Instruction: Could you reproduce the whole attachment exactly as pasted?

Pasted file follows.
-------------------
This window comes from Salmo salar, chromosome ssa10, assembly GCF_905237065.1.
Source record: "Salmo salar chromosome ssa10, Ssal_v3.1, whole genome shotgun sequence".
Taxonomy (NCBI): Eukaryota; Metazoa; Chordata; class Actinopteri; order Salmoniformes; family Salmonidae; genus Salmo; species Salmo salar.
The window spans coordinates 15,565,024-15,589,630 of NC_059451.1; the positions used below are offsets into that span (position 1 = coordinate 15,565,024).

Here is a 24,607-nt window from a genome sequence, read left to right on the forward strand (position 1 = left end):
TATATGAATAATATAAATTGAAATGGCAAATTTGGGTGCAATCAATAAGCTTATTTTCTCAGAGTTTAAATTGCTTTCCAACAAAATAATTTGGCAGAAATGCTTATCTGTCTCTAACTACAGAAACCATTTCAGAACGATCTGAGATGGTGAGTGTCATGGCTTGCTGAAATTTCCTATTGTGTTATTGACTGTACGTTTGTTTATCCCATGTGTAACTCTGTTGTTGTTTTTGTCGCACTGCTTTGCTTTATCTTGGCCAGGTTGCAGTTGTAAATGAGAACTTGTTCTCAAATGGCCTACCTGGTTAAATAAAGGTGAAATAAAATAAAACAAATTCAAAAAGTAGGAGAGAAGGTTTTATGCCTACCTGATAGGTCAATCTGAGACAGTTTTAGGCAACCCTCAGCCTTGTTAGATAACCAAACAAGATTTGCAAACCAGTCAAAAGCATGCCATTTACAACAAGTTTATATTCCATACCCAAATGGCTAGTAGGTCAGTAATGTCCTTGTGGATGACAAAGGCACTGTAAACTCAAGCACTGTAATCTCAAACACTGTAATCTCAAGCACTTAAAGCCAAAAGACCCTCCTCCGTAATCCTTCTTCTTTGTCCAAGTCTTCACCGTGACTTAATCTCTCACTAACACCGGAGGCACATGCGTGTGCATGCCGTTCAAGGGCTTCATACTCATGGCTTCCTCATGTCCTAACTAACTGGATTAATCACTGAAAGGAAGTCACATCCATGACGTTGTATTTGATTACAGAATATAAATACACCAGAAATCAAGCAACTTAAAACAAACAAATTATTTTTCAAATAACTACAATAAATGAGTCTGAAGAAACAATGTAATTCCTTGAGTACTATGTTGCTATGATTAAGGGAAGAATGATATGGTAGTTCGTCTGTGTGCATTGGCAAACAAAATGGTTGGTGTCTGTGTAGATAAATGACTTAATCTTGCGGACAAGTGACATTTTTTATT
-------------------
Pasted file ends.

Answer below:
This window comes from Salmo salar, chromosome ssa10, assembly GCF_905237065.1.
Source record: "Salmo salar chromosome ssa10, Ssal_v3.1, whole genome shotgun sequence".
Taxonomy (NCBI): Eukaryota; Metazoa; Chordata; class Actinopteri; order Salmoniformes; family Salmonidae; genus Salmo; species Salmo salar.
The window spans coordinates 15,565,024-15,589,630 of NC_059451.1; the positions used below are offsets into that span (position 1 = coordinate 15,565,024).

Here is a 24,607-nt window from a genome sequence, read left to right on the forward strand (position 1 = left end):
TATATGAATAATATAAATTGAAATGGCAAATTTGGGTGCAATCAATAAGCTTATTTTCTCAGAGTTTAAATTGCTTTCCAACAAAATAATTTGGCAGAAATGCTTATCTGTCTCTAACTACAGAAACCATTTCAGAACGATCTGAGATGGTGAGTGTCATGGCTTGCTGAAATTTCCTATTGTGTTATTGACTGTACGTTTGTTTATCCCATGTGTAACTCTGTTGTTGTTTTTGTCGCACTGCTTTGCTTTATCTTGGCCAGGTTGCAGTTGTAAATGAGAACTTGTTCTCAAATGGCCTACCTGGTTAAATAAAGGTGAAATAAAATAAAACAAATTCAAAAAGTAGGAGAGAAGGTTTTATGCCTACCTGATAGGTCAATCTGAGACAGTTTTAGGCAACCCTCAGCCTTGTTAGATAACCAAACAAGATTTGCAAACCAGTCAAAAGCATGCCATTTACAACAAGTTTATATTCCATACCCAAATGGCTAGTAGGTCAGTAATGTCCTTGTGGATGACAAAGGCACTGTAAACTCAAGCACTGTAATCTCAAACACTGTAATCTCAAGCACTTAAAGCCAAAAGACCCTCCTCCGTAATCCTTCTTCTTTGTCCAAGTCTTCACCGTGACTTAATCTCTCACTAACACCGGAGGCACATGCGTGTGCATGCCGTTCAAGGGCTTCATACTCATGGCTTCCTCATGTCCTAACTAACTGGATTAATCACTGAAAGGAAGTCACATCCATGACGTTGTATTTGATTACAGAATATAAATACACCAGAAATCAAGCAACTTAAAACAAACAAATTATTTTTCAAATAACTACAATAAATGAGTCTGAAGAAACAATGTAATTCCTTGAGTACTATGTTGCTATGATTAAGGGAAGAATGATATGGTAGTTCGTCTGTGTGCATTGGCAAACAAAATGGTTGGTGTCTGTGTAGATAAATGACTTAATCTTGCGGACAAGTGACATTTTTTATT